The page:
Still trusting that Serendipity would get this through us I was calm and collected as I talked to the Coast Guard and explained what the situation was.  We had run aground in the inlet and there were breaking waves coming over us.  They took information as to: how many people were on board; did we have any medical conditions; were we taking on any water.  ”Two, no, no.”  While responding I was still bracing myself at the navigation station below, knees giving out underneath me from the force of each slam down onto the hard ground.  I had to wonder if they could hear it on their end as well, the sickening crash and shudder from the drop of each wave.  The  TV sitting on a swinging mount in the cabin had been wildly swinging back and forth this whole time, slamming into v-berth door and leaving indents.  I flinched with each hit, knowing it would leave permanent damage to the door, and then getting disgusted with myself for worrying about something so trivial at a time like this.  We were in danger and I was disturbed with the physical appearance of the boat.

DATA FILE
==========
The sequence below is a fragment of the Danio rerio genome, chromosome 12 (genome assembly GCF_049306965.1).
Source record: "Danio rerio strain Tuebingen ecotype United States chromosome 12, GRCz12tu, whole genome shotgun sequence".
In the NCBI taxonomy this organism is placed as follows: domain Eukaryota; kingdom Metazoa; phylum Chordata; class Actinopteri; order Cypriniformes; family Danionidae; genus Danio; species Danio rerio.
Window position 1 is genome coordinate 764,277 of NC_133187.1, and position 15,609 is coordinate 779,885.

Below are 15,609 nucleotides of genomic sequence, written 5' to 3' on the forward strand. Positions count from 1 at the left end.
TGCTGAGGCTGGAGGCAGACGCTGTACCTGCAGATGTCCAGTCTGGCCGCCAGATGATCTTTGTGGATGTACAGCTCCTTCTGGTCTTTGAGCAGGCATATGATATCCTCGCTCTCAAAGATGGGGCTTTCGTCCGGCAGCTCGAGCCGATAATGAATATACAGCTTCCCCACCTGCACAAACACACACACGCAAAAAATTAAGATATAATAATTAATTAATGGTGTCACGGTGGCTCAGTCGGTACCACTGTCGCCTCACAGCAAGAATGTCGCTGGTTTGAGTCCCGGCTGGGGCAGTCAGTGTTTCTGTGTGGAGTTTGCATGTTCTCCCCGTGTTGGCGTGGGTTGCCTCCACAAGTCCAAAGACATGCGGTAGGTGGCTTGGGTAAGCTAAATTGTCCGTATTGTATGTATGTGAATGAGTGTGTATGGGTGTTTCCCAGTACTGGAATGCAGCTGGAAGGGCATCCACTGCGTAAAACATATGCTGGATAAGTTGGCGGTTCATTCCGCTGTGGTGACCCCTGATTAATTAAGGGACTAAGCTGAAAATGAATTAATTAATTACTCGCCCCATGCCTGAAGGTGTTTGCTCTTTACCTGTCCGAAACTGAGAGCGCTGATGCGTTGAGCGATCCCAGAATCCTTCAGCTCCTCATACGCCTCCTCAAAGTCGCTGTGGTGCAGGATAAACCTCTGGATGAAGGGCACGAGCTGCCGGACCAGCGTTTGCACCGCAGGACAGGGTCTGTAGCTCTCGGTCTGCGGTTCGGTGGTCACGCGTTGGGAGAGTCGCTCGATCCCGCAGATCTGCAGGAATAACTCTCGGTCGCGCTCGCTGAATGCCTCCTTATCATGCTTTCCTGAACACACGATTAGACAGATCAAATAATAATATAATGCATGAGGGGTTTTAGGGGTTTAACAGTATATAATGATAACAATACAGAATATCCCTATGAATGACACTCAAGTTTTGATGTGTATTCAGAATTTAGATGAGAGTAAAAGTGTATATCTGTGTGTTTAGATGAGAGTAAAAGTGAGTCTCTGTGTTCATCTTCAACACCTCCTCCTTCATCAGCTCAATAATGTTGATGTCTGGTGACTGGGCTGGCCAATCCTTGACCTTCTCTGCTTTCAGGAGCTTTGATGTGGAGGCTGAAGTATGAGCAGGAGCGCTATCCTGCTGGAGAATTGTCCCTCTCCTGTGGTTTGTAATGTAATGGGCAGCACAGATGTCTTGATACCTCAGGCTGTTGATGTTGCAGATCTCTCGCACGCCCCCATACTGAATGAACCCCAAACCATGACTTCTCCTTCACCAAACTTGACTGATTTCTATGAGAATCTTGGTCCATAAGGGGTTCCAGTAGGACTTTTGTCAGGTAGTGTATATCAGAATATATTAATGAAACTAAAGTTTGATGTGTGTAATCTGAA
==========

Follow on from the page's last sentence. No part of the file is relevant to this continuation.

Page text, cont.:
While speaking with the Coast Guard I heard the engine shudder to a stop, but hadn’t even realized we weren’t crashing down on the keel any more.  We had drifted out of the breakers and into deeper water between the channel’s shoal and shore which in itself was good news, but in all the chaos, the sliding genoa car that holds the line for our jib lines had broken loose and wrapped around our prop leaving us dead in the water.  There was a strong current and smaller breaking waves still pushing us toward shore, and due to Matt’s quick thinking he dropped our anchor, a Rocna 25 Kg, which stuck immediately, kept us into place, and allowed us to face bow into the waves.  This was very important because not only would we have drifted to shore and shallow water again, but the breaking waves would have also likely turned us on our side and rolled the boat over if we were not able to keep ourselves facing into them (Typically, you only need breaking waves half the width of your boat to roll it over… these were larger  than the 5’6″ our boat would need).  If we didn’t have that Rocna, and it didn’t hold right away like it did, we would not have even had a chance to save our boat while waiting for help to come.  Getting back on the VHF with the Coast Guard I informed them our engine was not working due to a wrapped line around the prop and we were now adrift in deeper water.  With the wind coming from right where we needed to go, sailing out wasn’t an option.